Richard Branson calls for boost to small businesses
Sir Richard Branson has urged the government to promote economic growth by supporting small businesses.
The tycoon said it should consider reducing business rates and easing regulations hampering growth.
The government needed to encourage banks to lend to businesses, Sir Richard told the Observer.
He said the government could consider policies such as a National Insurance holiday on hiring people for the first two years.
His criticism of government strategy was backed by two other leading businessmen - Sir Martin Sorrell, the chief executive of advertising group WPP and Luke Johnson, a former chairman of Channel 4 and Pizza Express.
Sir Richard said that to foster growth "we need to get behind the small and medium-sized businesses that are the engines of any healthy economy".
"They need investment and finance, and that comes from the big banks. The politicians talk of encouraging lending; we need action to match that rhetoric."
Sir Richard added: "We need to encourage more entrepreneurship from the next generation - and focus on giving them the basic business and money-management skills as part of the schools curriculum."
Speaking to BBC Radio 4's The World This Weekend, meanwhile, Sir Richard also called on the government to "bring more flexibility into the workplace".
He said thousands of people who worked full-time "would love the opportunity of job-sharing or going part-time".
"But the companies won't let them because it costs more money to allow people to do that," he added.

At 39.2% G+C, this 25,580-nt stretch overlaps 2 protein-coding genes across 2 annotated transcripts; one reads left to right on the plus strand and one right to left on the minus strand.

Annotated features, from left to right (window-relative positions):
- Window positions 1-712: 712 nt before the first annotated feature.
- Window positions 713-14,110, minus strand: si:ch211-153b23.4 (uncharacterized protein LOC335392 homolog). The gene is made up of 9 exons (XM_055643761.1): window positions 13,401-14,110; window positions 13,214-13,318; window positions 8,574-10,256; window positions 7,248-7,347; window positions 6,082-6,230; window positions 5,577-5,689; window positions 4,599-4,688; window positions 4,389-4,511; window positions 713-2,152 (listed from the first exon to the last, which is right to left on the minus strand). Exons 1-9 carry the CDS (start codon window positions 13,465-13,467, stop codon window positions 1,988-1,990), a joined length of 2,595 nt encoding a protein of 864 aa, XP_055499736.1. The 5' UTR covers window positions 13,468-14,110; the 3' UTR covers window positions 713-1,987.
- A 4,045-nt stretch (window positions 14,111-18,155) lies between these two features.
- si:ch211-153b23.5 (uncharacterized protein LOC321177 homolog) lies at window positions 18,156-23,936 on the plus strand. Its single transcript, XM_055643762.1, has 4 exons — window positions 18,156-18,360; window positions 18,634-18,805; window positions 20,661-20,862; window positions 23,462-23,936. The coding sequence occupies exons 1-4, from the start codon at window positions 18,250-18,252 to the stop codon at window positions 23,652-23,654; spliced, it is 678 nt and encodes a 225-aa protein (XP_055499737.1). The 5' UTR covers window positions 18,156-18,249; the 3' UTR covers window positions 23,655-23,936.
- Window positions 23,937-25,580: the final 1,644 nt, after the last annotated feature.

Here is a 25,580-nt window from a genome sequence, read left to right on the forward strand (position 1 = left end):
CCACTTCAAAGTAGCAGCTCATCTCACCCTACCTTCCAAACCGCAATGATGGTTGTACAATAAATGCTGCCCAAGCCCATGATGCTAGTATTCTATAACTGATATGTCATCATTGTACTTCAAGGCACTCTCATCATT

"But if you took a little bit of the money from the dole and compensated the companies then I think hundreds of thousands more jobs could be created overnight."
Sir Richard endorsed the Tories in February 2010 by calling for public spending cuts to start that year, saying the UK's huge borrowing was a threat to the economy.
At the time, George Osborne, then shadow chancellor, said Sir Richard's support was "hugely welcome".
"As Britain's best known entrepreneur, he knows more about creating jobs and building an economic recovery than the entire Labour cabinet put together," he added.
Sir Martin, who endorsed the Conservatives at the last general election, said the government "has no strategy".
"The government seem to have been blown off course by events, which is understandable, but they seem to be looking at the short term too much, which is a problem. Vince Cable [the business secretary] was right when he said what we need is a plan."
Mr Johnson added that the government's austerity plan was failing and called for "consistency and rational thinking".
"The latest quarterly figures on government expenditure show they haven't been cutting spending at all, so the programme of austerity is a bit of a myth to date."